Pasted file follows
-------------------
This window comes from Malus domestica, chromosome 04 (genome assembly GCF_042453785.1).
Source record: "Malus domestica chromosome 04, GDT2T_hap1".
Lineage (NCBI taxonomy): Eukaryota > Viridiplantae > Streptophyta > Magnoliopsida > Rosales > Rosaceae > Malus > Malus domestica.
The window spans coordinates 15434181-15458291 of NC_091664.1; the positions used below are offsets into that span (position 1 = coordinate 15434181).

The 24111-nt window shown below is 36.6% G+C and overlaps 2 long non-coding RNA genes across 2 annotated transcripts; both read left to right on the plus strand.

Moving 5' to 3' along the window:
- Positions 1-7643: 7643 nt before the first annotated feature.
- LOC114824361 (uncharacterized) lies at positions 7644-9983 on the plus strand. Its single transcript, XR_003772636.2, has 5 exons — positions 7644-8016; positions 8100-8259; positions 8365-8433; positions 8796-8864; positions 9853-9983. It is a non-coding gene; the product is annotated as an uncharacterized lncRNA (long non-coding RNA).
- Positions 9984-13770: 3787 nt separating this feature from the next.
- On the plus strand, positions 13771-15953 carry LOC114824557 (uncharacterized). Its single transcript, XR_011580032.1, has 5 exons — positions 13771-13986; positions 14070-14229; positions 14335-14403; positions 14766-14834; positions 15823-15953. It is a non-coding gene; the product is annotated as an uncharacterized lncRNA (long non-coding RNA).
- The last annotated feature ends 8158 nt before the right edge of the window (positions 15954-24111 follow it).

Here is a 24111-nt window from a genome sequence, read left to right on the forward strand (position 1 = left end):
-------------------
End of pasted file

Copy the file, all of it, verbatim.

This window comes from Malus domestica, chromosome 04 (genome assembly GCF_042453785.1).
Source record: "Malus domestica chromosome 04, GDT2T_hap1".
Lineage (NCBI taxonomy): Eukaryota > Viridiplantae > Streptophyta > Magnoliopsida > Rosales > Rosaceae > Malus > Malus domestica.
The window spans coordinates 15434181-15458291 of NC_091664.1; the positions used below are offsets into that span (position 1 = coordinate 15434181).

The 24111-nt window shown below is 36.6% G+C and overlaps 2 long non-coding RNA genes across 2 annotated transcripts; both read left to right on the plus strand.

Moving 5' to 3' along the window:
- Positions 1-7643: 7643 nt before the first annotated feature.
- LOC114824361 (uncharacterized) lies at positions 7644-9983 on the plus strand. Its single transcript, XR_003772636.2, has 5 exons — positions 7644-8016; positions 8100-8259; positions 8365-8433; positions 8796-8864; positions 9853-9983. It is a non-coding gene; the product is annotated as an uncharacterized lncRNA (long non-coding RNA).
- Positions 9984-13770: 3787 nt separating this feature from the next.
- On the plus strand, positions 13771-15953 carry LOC114824557 (uncharacterized). Its single transcript, XR_011580032.1, has 5 exons — positions 13771-13986; positions 14070-14229; positions 14335-14403; positions 14766-14834; positions 15823-15953. It is a non-coding gene; the product is annotated as an uncharacterized lncRNA (long non-coding RNA).
- The last annotated feature ends 8158 nt before the right edge of the window (positions 15954-24111 follow it).

Here is a 24111-nt window from a genome sequence, read left to right on the forward strand (position 1 = left end):